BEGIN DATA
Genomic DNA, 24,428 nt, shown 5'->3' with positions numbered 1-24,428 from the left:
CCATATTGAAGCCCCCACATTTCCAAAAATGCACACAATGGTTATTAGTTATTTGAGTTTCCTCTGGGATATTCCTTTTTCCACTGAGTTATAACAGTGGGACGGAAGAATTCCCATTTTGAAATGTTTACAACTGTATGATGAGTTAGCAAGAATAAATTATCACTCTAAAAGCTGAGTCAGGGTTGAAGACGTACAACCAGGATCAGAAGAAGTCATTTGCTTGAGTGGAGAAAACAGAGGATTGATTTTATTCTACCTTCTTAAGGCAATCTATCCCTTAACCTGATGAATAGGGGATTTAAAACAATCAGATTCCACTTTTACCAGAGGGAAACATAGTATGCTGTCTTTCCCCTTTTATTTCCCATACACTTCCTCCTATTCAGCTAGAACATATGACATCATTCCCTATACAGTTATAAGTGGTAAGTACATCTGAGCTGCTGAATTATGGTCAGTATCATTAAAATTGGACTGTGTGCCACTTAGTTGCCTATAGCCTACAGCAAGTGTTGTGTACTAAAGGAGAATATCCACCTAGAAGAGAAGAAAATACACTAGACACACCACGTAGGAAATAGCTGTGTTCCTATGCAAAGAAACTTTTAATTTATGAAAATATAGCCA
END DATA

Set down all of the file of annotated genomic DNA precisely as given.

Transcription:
Genomic DNA, 24,428 nt, shown 5'->3' with positions numbered 1-24,428 from the left:
CCATATTGAAGCCCCCACATTTCCAAAAATGCACACAATGGTTATTAGTTATTTGAGTTTCCTCTGGGATATTCCTTTTTCCACTGAGTTATAACAGTGGGACGGAAGAATTCCCATTTTGAAATGTTTACAACTGTATGATGAGTTAGCAAGAATAAATTATCACTCTAAAAGCTGAGTCAGGGTTGAAGACGTACAACCAGGATCAGAAGAAGTCATTTGCTTGAGTGGAGAAAACAGAGGATTGATTTTATTCTACCTTCTTAAGGCAATCTATCCCTTAACCTGATGAATAGGGGATTTAAAACAATCAGATTCCACTTTTACCAGAGGGAAACATAGTATGCTGTCTTTCCCCTTTTATTTCCCATACACTTCCTCCTATTCAGCTAGAACATATGACATCATTCCCTATACAGTTATAAGTGGTAAGTACATCTGAGCTGCTGAATTATGGTCAGTATCATTAAAATTGGACTGTGTGCCACTTAGTTGCCTATAGCCTACAGCAAGTGTTGTGTACTAAAGGAGAATATCCACCTAGAAGAGAAGAAAATACACTAGACACACCACGTAGGAAATAGCTGTGTTCCTATGCAAAGAAACTTTTAATTTATGAAAATATAGCCA